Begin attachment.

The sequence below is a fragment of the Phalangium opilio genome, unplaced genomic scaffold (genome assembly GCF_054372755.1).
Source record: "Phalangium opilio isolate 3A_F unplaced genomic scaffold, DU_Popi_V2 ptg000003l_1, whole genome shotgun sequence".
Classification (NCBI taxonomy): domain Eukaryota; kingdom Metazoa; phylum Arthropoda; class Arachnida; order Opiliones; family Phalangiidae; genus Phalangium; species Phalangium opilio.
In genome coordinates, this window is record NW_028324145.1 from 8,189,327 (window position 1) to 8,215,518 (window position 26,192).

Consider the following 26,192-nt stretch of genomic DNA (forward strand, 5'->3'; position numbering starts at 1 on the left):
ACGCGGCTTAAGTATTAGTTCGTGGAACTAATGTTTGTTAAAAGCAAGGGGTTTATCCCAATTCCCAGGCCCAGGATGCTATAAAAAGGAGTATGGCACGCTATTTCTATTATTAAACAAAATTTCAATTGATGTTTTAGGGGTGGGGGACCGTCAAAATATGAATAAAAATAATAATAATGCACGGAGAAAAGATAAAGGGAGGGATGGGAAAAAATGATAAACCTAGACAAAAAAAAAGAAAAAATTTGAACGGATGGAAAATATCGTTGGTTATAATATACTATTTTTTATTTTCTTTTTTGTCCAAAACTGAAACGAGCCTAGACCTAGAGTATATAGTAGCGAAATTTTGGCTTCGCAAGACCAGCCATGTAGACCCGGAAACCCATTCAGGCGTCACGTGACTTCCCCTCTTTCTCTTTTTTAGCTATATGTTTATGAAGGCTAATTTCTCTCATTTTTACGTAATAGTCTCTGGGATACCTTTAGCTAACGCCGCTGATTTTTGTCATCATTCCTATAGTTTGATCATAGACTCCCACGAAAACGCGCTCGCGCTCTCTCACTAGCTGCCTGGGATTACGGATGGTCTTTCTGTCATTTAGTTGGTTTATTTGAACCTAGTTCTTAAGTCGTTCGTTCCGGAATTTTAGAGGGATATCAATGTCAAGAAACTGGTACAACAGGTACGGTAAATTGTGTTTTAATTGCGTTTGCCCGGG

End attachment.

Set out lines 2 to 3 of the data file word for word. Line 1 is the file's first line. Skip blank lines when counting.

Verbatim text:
Source record: "Phalangium opilio isolate 3A_F unplaced genomic scaffold, DU_Popi_V2 ptg000003l_1, whole genome shotgun sequence".
Classification (NCBI taxonomy): domain Eukaryota; kingdom Metazoa; phylum Arthropoda; class Arachnida; order Opiliones; family Phalangiidae; genus Phalangium; species Phalangium opilio.